Deleter(boost::shared_from_this()));

    KeyValueMap::iterator kv = _key2val.insert(std::make_pair(k, ptr)).first;
    _delmap.insert(std::make_pair(ptr.get(), kv));

    return ptr;
  }


private:
  mutable KeyValueMap _key2val;
  mutable DeleterMap _delmap;
};

Note the special difficult: the pointer might outlive the Cache, so we need some trick here...

And for your information, while it seems feasible, I am not at all confident in this code: untested, unproven, bla, bla ;)

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The solution is nice, in specific the DeleterMap is what I was looking for. But I disagree on the point that the cached object is not the key of the cache: the idea is to have a cache of pointers which ensures that there are no 2 pointers that are equal when derefenced (use dereferencing less comparison for sorting). This allows me to reuse (immutable) object pointers across multiple objects to safe memory. Still, I can simply use your more generic approach typedef std::map<K, boost::weak_ptr<V>> KeyValueMap; and replace it with a std::set. –  dawn Dec 10 '11 at 15:50
    
I also did not test it yet, but think the line if (cache.get() == 0) { delete v; } should be if (_cache.get() == 0) { delete v; return; } –  dawn Dec 10 '11 at 15:52
    
@dawn: regarding your particular situation: indeed, adapt to your own needs :) regarding your remark... doh! Thanks, I fixed it :) –  Matthieu M. Dec 10 '11 at 18:06
    
"if (cache.get() == 0)" Never true! "boost::shared_ptr<Cache> cache(_cache);" "Throws: bad_weak_ptr when r.expired()." –  curiousguy Dec 18 '11 at 16:36
    
@curiousguy: thanks for caching this, I had meant to use lock... one would wonder why both do not have the same behavior :x –  Matthieu M. Dec 19 '11 at 19:43

A possible solution for what you want to achieve might be

Lets say T is your object and shared_ptr<T> is your shared ptr

  1. Only have regular T* in your cache.
  2. Have a custom deleter for your shared_ptr<T>
  3. Have your custom deleter erase your T* from the cache upon delete.

This way the cache doesn't increase the ref count of your shared_ptr<T> but is notified when the ref count reaches 0.

struct Obj{};

struct Deleter
{
    std::set<Obj*>& mSet;
    Deleter( std::set<Obj*>& setIn  )
        : mSet(setIn) {}

    void operator()( Obj* pToDelete )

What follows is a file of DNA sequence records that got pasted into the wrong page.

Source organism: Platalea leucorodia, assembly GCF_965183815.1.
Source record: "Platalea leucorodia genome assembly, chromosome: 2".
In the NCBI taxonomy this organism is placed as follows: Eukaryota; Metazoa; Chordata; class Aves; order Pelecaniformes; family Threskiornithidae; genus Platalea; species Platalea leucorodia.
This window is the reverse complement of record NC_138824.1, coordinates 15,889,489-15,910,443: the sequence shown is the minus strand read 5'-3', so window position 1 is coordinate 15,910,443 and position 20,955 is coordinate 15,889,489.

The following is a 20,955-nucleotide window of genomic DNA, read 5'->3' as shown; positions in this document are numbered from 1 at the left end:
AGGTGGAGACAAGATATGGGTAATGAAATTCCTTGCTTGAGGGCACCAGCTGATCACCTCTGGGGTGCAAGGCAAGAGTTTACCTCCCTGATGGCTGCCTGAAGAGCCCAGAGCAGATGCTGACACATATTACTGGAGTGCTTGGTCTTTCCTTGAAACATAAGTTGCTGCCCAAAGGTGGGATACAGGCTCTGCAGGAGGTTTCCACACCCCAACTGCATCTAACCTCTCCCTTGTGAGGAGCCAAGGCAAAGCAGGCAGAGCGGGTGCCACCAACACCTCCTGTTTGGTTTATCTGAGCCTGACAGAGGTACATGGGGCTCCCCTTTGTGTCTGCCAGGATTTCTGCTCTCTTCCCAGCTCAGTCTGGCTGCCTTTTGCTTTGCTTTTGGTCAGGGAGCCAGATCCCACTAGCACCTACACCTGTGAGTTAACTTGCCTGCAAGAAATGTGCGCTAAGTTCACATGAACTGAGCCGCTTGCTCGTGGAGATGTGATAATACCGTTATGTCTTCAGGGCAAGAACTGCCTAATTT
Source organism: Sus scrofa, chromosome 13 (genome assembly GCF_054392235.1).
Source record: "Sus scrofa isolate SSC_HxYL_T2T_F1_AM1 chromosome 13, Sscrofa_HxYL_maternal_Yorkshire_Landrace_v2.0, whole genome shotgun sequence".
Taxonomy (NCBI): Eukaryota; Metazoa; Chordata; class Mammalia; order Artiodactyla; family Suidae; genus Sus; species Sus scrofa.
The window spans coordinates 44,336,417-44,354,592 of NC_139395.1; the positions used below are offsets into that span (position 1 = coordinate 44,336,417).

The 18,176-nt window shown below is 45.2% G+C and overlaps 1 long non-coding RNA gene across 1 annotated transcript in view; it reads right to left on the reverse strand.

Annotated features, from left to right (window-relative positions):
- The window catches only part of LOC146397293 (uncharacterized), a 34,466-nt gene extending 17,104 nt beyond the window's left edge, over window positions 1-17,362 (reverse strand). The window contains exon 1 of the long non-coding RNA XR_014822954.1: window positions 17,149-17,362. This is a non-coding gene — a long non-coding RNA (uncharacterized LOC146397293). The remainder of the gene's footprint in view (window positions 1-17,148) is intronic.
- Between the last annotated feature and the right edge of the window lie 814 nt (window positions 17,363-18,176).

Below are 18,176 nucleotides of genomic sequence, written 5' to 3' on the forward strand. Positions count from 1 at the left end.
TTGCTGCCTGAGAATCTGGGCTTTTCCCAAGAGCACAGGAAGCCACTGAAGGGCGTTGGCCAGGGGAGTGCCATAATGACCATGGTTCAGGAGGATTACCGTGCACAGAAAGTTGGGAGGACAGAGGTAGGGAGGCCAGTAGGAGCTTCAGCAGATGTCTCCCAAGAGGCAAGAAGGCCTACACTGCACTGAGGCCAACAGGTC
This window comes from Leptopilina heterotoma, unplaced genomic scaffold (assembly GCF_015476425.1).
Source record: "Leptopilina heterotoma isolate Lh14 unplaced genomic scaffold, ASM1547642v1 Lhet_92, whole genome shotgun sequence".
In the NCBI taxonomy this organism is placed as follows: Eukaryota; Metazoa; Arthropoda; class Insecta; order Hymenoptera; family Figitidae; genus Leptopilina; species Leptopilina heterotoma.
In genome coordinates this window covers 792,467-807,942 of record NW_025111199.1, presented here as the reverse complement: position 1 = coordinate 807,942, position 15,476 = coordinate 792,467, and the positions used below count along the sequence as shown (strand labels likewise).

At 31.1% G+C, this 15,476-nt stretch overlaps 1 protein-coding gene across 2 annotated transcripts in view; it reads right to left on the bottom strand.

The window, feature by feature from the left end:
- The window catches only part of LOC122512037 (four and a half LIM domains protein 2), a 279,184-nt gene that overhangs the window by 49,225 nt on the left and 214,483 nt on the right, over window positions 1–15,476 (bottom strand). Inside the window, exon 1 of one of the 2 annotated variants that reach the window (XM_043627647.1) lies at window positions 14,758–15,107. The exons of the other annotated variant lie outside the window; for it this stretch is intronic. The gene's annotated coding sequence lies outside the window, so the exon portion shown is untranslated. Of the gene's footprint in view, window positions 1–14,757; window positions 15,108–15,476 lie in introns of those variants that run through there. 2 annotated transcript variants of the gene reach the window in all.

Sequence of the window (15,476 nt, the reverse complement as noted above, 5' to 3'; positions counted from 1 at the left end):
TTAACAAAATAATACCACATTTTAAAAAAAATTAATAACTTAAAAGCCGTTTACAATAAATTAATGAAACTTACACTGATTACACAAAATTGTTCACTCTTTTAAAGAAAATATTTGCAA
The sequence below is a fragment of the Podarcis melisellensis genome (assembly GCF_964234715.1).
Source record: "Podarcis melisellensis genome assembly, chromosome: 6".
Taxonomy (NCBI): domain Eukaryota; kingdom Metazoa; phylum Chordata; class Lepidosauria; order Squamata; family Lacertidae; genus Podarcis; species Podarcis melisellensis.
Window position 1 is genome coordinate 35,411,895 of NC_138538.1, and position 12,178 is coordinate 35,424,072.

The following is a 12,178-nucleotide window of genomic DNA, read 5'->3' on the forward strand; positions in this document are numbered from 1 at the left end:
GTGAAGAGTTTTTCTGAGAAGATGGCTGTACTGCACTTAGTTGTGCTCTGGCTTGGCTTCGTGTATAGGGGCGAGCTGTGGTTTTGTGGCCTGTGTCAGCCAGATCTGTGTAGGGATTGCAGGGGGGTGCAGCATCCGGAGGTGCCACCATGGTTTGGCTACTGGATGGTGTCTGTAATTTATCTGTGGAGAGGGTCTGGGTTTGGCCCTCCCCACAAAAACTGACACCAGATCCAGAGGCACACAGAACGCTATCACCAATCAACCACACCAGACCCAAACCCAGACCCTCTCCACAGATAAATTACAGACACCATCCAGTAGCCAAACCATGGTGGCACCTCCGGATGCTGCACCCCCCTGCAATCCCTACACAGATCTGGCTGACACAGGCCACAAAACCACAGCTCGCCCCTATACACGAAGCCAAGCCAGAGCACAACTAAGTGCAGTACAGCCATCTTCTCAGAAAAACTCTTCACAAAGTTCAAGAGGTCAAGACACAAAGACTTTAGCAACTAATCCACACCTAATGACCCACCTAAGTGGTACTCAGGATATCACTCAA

{
        mSet.erase( pToDelete );
        delete pToDelete;
    }
};

int main ()
{

    std::set< Obj* > mySet;
    Deleter d(mySet);
    std::shared_ptr<Obj> obj1 = std::shared_ptr<Obj>( new Obj() , d );
    mySet.insert( obj1.get() );
    std::shared_ptr<Obj> obj2 = std::shared_ptr<Obj>( new Obj() , d );
    mySet.insert( obj2.get() );

    //Here set should have two elements
    obj1 = 0;
    //Here set will only have one element

    return 42;
}
share|improve this answer
    
Thanks parapura, the solution is nice and what I wanted. I think you have a small mistake: std::set<Obj*> mSet; should be a reference. –  dawn Dec 9 '11 at 15:27
    
@Thanks.... Of course in my hurry I didn't test it fully yet... edited and corrected my mistake. I am not sure about the Deleter functor signature either. Seems to work under VS 2011 –  parapura rajkumar Dec 9 '11 at 15:29
    
@dawn Could you accept it as an answer if it solves your problem ? –  parapura rajkumar Dec 9 '11 at 16:57
2  
Interesting... but wrong. There is a subtle difference between a Cache and a Factory. Your implementation is fine for a Factory. However, a Cache is supposed to be able to return the same object several times, and there is no way to create a copy of the shared_ptr<T> from the raw T*, so you're stuck... (and creating a new shared_ptr<T> is the shortest road to hell). –  Matthieu M. Dec 9 '11 at 17:25
    
@MatthieuM. this would be trivially fixed (at least in the single thread case) if boost weren't ruled out too - by this. As far as I'm aware there's no equivalent in std::shared_ptr though. –  Flexo Dec 10 '11 at 0:40